By Ruth Blatt from Forbes

When Dave Stewart and Annie Lennox formed Eurythmics in 1981, they tried to prevent the interpersonal problems that had torn apart their previous band, The Tourists. They were also penniless.

Undeterred, Stewart walked into a bank and convinced the manager to grant them a loan of 7,000 pounds to start a business that they called D&A, for Dave and Annie. To realize their musical aspirations, they became entrepreneurs.

“When Annie and I decided to be a duo, Eurythmics, there was nobody else,” Stewart told me. “So I had to learn everything from how to record yourself, how to manage yourself to how to get a bank to give you money to buy equipment to make a record. Everything that an entrepreneur has to do for a start-up business I had to do for Eurythmics.” Since then, Stewart has infused all of his endeavors with business practices.

Such as a mission statement.


“Annie and I actually wrote a manifesto on the wall of the little tiny loft in a picture-framing factory where we were recording,” he said. “We separated likes and don’t likes or dos and don’ts, everything from music to how to present what we were doing. As soon as you do that, you’ve made yourself a path that you can follow.” They wanted to become successful on their terms, but to do that they had to define what those terms would be.

On the mission statement were their influences: Motown soul and European electronic music, two seemingly disparate musical traditions that, when combined, gave Eurythmics their unique sound. “It really is what ‘Sweet Dreams’ is, right? It’s electronic music with soul on top,” Stewart said.

Also on the manifesto was their commitment to an image and work ethic inspired by the British artists Gilbert & George. “They always worked together every day in the exactly the same suits and went to work as artists,” Stewart said, “They treated art like a job.” Dave & Annie spent part of their seed money on matching suits.

They may have taken a bank loan and wore suits to work, but Stewart and Lennox’s songs, their image and their videos were unlike anything the pop world had seen before. “My way of being an entrepreneur since 1981 is to be unique,” he said. “To look down the other end of the telescope and invent things.”

Stewart is a guitar player. But in Eurythmics he tackled keyboards. When Eurythmics ended, Stewart turned to other arenas. He took up photography and film, making a movie, Deep Blues: A Musical Pilgrimage to the Crossroads. “Once you’ve jumped off the cliff, you just dive into the unknown. It’s not so scary as you think.” Being an outsider let him identify gaps and opportunities in other disciplines that insiders didn’t see. “Things go flying by and people don’t see because they’re looking in this corridor of their own perception of how and who and they should be,” he said. “If you open the lens, then you see other things on the periphery.”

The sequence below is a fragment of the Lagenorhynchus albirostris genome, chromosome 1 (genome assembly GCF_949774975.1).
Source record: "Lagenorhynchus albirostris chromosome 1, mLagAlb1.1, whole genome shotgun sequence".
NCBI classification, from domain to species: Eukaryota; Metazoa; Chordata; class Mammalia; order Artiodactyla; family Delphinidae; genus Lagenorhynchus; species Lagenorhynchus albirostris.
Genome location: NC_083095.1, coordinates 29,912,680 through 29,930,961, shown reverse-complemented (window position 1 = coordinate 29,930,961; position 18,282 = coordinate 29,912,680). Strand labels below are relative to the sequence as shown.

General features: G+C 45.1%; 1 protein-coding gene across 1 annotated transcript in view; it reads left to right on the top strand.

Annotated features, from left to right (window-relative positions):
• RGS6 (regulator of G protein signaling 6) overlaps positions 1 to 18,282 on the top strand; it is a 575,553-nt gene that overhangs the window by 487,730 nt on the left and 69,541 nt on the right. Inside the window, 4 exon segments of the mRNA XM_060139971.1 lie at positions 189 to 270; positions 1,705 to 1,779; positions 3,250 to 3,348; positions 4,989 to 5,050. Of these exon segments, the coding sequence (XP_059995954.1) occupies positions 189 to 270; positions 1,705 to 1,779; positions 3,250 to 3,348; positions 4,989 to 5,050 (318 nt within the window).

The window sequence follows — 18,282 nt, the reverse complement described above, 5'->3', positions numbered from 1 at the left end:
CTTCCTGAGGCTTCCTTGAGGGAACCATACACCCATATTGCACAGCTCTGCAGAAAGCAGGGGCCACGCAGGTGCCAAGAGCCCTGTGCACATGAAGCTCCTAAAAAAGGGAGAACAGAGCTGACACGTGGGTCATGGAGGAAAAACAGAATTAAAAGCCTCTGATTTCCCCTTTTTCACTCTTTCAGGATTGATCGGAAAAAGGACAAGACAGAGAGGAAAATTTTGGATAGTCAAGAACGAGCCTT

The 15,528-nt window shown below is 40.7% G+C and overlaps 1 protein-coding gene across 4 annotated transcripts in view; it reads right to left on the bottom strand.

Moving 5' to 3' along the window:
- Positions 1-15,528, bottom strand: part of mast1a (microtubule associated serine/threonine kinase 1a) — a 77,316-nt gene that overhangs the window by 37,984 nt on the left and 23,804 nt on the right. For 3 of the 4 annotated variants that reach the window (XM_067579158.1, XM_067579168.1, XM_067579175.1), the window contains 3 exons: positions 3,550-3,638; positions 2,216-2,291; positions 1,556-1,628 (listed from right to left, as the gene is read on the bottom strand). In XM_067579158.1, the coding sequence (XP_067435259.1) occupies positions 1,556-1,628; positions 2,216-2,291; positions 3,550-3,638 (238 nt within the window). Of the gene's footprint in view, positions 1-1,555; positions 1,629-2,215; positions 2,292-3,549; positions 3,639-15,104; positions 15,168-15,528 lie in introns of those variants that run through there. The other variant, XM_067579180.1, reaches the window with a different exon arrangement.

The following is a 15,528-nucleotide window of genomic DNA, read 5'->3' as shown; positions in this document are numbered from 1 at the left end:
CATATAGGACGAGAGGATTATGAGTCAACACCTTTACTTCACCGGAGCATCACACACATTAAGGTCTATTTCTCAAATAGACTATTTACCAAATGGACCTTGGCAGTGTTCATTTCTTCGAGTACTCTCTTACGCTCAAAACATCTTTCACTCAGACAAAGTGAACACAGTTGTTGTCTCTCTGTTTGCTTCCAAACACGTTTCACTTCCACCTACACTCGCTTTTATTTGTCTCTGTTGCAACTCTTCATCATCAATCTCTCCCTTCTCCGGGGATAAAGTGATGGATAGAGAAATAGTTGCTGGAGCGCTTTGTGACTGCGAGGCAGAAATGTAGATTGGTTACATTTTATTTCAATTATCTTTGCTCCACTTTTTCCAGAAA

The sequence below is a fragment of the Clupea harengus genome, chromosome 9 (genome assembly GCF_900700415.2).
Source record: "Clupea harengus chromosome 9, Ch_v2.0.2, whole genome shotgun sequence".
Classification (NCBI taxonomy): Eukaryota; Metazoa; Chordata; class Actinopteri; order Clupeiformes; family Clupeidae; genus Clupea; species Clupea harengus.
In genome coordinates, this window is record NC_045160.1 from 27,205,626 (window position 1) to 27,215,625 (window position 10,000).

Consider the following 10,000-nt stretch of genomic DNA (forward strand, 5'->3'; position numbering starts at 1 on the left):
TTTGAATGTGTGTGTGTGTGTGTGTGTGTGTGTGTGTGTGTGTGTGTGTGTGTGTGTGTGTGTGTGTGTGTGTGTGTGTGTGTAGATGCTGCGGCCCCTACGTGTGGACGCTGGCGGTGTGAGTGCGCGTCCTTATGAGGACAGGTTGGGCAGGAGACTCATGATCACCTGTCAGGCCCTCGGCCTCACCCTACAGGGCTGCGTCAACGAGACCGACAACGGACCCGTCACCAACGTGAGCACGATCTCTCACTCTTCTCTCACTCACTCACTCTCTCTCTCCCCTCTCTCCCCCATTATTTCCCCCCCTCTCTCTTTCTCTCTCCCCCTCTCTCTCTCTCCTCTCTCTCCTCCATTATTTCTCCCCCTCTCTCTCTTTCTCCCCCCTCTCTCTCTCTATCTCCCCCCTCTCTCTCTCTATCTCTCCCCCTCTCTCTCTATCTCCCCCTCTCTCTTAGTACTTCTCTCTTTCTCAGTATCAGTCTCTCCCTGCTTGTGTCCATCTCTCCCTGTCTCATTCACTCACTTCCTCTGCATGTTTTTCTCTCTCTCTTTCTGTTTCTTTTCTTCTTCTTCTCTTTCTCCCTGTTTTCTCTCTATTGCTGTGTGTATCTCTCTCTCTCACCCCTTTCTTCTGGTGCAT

In the decades since then, Stewart has embarked on numerous artistic and business endeavors. Those include a management company, film production, a bank for artists, a members’ club for people in creative industries, and a company that connects artists with brands. He has also co-authored a business book, The Business Playground, with Mark Simmons, giving advice to business leaders on how to think more creatively.

With each new endeavor, he hires like an entrepreneur, surrounding himself with people who are experts in their domains and who can provide the knowledge he lacks about the new discipline. “I do the same trick as most entrepreneurs. I employee people who are much better than I am at doing what they do,” Stewart said, “rather than employing people who are yes men.”

Stewart thinks more artists should think like entrepreneurs. He coaches young artists in the concept of “sponsorability,” a play on “responsibility.” “Every brand has sponsorability,” said Stewart. “If the band Oasis at the very beginning had gone to the fish and chips shop and said ‘Hey will you sponsor us for a thousand pounds to make some demos to be our first tracks for Oasis?’ They’ve been the most famous fish and chips shop in the world.” Partnering with businesses can provide the funding that record labels used to provide to get new acts off the ground. “Is Ben and Jerry’s worse than EMI? It’s a business and EMI’s a business that used to make rockets and scud missiles and televisions,” he said. “All around us are possible connections between creatives and small businesses. I think that’s going to help get the creative world of back on track.”

At the same time, businesses can turn to creative people to help them succeed. At talenthouse.com, businesses pair up with artists to use their skills in ways that enhance their brands. Whether it’s a poster, a remix, or a shoe design, brands go to Talenthouse to bring in vibrancy and create a buzz around their products. The Hospital Club, a members club Stewart founded with Microsoft co-founder Paul Allen, provides numerous opportunities for creatives and technologists to interact, learn from each other and collaborate.

In the new era of blurred boundaries between art, science and commerce, these kinds of physical and virtual meeting places nurture businesses in which creativity is alive.